The Guggenheim Museum Bilbao presents The Line of Wit, a selection of works from the Museum’s
Collection and long-term loans that can be characterized clever and experimental. Bringing together artists of different generations working across a variety of media, the presentation includes rarely seen treasures from the Museum’s Collection alongside many beloved works. Relentlessly inquisitive in nature, the artists represented in the exhibition employ unusual materials and techniques, and many playfully defy aesthetic conventions demonstrating ingenuity and wit.
The line of wit is the first exhibition curated by Lekha Hileman Waitoller, incorporated into the Guggenheim Museum Bilbao in October 2019 from the Art Institute of Chicago.
Gallery 305. Defying Tradition
The exhibition is organized thematically with the first gallery dedicated to unorthodox artmaking processes and systems of display. Some works in this room occupy space in unexpected ways as in Cristina Iglesias’ Untitled (Alabaster Room), (1993) which relies on the architecture of a corner for its display. The translucent sheets of white alabaster hover lithely above head, gently sloping downward on each end, altering both the surrounding light and space. Alyson Shotz’s Object for Reflection (2017), consists of countless small pieces of perforated aluminum bound together by steel rings. From a distance, the object appears to be a solid, voluminous sculpture, but a closer look reveals translucence and malleability of the material. Indeed, the work takes on three-dimensional form only once it is installed: suspended from the ceiling, tension and gravity transform the metallic sheet into a sculpture.
Yoko Ono’s Hichiko Happo (2014) provides a unique example of artistic process as the painting was created during a performance the artist staged during her retrospective at the Guggenheim Museum Bilbao in 2014. On the nine canvases that comprise the work, Ono painted the phrase “seven happinesses and eight treasures” in Japanese. The black sumi ink she energetically employed drips down each canvas at once recalling the traditions of action painting and ancient calligraphy from her native Japan. Hichiko Happo embodies Ono’s performative and plastic artmaking practices.
In the ultimate demonstration of wit, artist collaborators Peter Fischli and David Weiss’s The Way Things Go (1987) cinematic chain reaction creates the illusion of continuous movement between ordinary materials such as tires, fireworks, and a balloon. Misleadingly simple in its presentation, the film is a sequence of orchestrated failures in the form of falls, spills, and small explosions that create a continuum of controlled chaos. In a delightfully inventive combination of play and experimentation, The Way Things Go is an embrace of absurdity and the everyday object, challenging the foundations of high culture.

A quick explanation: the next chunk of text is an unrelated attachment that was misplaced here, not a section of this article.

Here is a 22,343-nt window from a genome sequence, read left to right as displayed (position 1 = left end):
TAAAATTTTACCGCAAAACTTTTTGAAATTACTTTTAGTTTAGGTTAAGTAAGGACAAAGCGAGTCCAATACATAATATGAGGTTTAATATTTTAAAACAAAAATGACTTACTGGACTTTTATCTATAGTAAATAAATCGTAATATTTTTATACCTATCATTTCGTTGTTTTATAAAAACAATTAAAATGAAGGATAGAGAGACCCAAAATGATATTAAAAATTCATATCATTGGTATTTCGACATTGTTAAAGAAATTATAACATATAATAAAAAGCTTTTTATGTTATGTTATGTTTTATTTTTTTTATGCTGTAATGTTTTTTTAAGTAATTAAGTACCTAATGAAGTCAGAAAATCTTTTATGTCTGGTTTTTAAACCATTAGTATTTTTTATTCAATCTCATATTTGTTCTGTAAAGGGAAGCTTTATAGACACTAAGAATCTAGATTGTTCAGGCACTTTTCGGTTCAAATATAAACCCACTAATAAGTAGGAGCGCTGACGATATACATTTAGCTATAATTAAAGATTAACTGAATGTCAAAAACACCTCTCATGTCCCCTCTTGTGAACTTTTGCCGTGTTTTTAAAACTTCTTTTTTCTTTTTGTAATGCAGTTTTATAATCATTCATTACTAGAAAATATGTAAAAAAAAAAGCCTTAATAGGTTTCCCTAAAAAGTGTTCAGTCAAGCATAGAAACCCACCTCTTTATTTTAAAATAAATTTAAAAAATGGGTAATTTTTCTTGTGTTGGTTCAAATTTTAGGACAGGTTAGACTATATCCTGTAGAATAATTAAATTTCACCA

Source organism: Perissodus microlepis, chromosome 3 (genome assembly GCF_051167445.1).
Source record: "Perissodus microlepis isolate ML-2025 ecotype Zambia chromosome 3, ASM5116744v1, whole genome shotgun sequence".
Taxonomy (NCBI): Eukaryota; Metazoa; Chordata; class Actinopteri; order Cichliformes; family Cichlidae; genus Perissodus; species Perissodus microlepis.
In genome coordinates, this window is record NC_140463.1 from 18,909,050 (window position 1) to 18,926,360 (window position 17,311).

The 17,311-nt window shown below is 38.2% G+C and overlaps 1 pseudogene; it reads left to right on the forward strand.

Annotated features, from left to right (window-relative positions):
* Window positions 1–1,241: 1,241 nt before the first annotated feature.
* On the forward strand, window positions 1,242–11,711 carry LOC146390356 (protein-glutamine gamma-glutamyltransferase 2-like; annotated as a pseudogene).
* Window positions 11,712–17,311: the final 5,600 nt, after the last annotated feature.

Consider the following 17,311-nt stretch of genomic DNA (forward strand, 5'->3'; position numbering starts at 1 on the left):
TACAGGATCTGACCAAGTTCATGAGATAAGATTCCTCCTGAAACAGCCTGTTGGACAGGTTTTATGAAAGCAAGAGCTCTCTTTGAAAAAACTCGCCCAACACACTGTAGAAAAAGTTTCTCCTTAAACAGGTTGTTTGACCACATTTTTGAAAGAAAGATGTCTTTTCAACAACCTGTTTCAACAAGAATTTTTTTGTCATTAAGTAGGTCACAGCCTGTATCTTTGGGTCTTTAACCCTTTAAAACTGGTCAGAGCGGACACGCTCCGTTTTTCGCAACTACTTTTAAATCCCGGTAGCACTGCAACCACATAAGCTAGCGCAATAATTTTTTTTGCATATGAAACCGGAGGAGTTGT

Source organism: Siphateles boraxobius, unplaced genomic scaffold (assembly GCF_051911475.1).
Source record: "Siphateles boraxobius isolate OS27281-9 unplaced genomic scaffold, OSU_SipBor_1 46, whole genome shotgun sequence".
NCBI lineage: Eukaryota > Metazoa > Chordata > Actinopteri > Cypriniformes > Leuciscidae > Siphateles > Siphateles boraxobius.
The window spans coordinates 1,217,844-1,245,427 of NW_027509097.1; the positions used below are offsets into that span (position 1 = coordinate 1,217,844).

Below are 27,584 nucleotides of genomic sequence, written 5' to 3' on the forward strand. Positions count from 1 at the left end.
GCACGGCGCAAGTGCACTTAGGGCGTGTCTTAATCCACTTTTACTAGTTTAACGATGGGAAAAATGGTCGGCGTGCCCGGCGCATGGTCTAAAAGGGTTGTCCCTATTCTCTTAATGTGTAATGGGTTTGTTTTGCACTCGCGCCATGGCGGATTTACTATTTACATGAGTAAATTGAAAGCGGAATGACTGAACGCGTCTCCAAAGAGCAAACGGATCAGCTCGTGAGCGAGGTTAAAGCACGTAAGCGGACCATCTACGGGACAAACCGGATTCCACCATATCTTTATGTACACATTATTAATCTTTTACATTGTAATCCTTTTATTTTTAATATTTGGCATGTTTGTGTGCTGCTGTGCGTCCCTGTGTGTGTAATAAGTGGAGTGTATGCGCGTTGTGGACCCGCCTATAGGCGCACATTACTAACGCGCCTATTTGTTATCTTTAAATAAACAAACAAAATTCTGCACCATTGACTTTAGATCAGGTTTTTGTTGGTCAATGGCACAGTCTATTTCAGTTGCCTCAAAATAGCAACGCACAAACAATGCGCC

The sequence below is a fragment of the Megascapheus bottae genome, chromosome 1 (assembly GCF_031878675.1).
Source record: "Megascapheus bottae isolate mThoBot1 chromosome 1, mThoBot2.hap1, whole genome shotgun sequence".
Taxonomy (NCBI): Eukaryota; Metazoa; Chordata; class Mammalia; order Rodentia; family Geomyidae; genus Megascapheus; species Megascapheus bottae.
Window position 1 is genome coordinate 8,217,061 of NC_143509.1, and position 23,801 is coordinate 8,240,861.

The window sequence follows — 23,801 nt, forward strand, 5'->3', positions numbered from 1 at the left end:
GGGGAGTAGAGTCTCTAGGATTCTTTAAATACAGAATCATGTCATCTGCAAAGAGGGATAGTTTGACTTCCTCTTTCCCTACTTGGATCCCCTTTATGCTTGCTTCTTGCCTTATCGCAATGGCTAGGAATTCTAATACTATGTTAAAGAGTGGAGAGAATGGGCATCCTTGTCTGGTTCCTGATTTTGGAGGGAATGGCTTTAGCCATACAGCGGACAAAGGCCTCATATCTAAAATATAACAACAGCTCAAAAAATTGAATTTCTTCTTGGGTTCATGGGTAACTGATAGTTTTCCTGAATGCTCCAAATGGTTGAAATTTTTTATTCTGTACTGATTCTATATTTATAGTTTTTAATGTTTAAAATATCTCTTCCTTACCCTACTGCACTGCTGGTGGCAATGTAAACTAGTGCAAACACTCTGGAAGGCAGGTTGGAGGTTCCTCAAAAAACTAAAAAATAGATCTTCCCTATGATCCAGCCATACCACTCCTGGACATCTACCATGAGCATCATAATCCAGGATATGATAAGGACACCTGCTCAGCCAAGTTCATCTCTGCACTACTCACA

Gallery 306. Modes of Representation
The second gallery in The Line of Wit includes a selection of works that are representational or figurative in nature and exemplify the myriad ways in which artists explore the human form as subject. Serial repetition across multiple canvases or within one composition is a strategy used by several artists in the room. Through artworks spanning fifty years, a variety of approaches to figuration are explored highlighting formal and conceptual experimentation through the motif of the figure.
A selection of George Baselitz’s iconic sixteen painting series Mrs. Lenin and the Nightingale (2008) form part of the exhibition. In a twist on traditional portraiture, these expressive, large-format canvases present the subjects of the painting upside down. Half of the works in the series contain brightly colored figures on a white ground and the other half are painted mainly in gray and blue hues on a black background, a framing device that puts the focus on the figure. Baselitz has remarked that this strategy of inverting the figures in his work serves to distance the viewer, requiring that one carefully consider the content. Formally, the paintings achieve a form of abstraction while maintaining figuration.
A selection of Alex Katz’s Smiles (1994) series of eleven portraits of smiling women will also be shown. An ongoing theme for Katz is portraiture in a style characterized by flattened planes of color, shallow pictorial space, and reductive but acutely descriptive lines, set against a monochrome background. His subjects function as a tool for artistic investigation of the traditional figure-ground relationship. Katz’s aim is not to represent the sitter’s personality, but rather to present a more profound reflection on the nature of representation and the perception of images. By repeating the same framing device, figure-ground treatment, and gesture—the smile—Katz beckons the viewer to focus not on the specific subject but on the pictorial experimentation across these varied depictions.
Opening on June 11